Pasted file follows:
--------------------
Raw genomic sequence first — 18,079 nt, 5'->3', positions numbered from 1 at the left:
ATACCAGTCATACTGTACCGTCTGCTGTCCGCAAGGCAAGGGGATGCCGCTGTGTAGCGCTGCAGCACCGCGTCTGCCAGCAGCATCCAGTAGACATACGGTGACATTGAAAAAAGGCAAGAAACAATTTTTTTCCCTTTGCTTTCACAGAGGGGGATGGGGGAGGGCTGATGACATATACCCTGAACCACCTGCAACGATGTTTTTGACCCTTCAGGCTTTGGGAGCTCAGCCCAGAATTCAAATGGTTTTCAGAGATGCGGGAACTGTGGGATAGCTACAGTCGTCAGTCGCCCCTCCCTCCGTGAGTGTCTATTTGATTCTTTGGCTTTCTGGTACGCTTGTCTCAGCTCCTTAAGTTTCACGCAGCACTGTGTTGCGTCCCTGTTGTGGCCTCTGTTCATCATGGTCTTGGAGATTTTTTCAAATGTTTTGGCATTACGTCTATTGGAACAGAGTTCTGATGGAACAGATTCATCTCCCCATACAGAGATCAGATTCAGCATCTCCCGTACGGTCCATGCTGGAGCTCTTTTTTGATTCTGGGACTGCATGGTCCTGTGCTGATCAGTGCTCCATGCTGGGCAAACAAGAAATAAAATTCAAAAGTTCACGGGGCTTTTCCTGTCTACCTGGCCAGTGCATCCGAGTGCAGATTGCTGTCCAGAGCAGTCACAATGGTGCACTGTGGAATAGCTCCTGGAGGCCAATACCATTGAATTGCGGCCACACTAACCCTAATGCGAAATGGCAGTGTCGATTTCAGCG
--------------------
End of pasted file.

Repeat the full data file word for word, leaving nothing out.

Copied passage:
Raw genomic sequence first — 18,079 nt, 5'->3', positions numbered from 1 at the left:
ATACCAGTCATACTGTACCGTCTGCTGTCCGCAAGGCAAGGGGATGCCGCTGTGTAGCGCTGCAGCACCGCGTCTGCCAGCAGCATCCAGTAGACATACGGTGACATTGAAAAAAGGCAAGAAACAATTTTTTTCCCTTTGCTTTCACAGAGGGGGATGGGGGAGGGCTGATGACATATACCCTGAACCACCTGCAACGATGTTTTTGACCCTTCAGGCTTTGGGAGCTCAGCCCAGAATTCAAATGGTTTTCAGAGATGCGGGAACTGTGGGATAGCTACAGTCGTCAGTCGCCCCTCCCTCCGTGAGTGTCTATTTGATTCTTTGGCTTTCTGGTACGCTTGTCTCAGCTCCTTAAGTTTCACGCAGCACTGTGTTGCGTCCCTGTTGTGGCCTCTGTTCATCATGGTCTTGGAGATTTTTTCAAATGTTTTGGCATTACGTCTATTGGAACAGAGTTCTGATGGAACAGATTCATCTCCCCATACAGAGATCAGATTCAGCATCTCCCGTACGGTCCATGCTGGAGCTCTTTTTTGATTCTGGGACTGCATGGTCCTGTGCTGATCAGTGCTCCATGCTGGGCAAACAAGAAATAAAATTCAAAAGTTCACGGGGCTTTTCCTGTCTACCTGGCCAGTGCATCCGAGTGCAGATTGCTGTCCAGAGCAGTCACAATGGTGCACTGTGGAATAGCTCCTGGAGGCCAATACCATTGAATTGCGGCCACACTAACCCTAATGCGAAATGGCAGTGTCGATTTCAGCG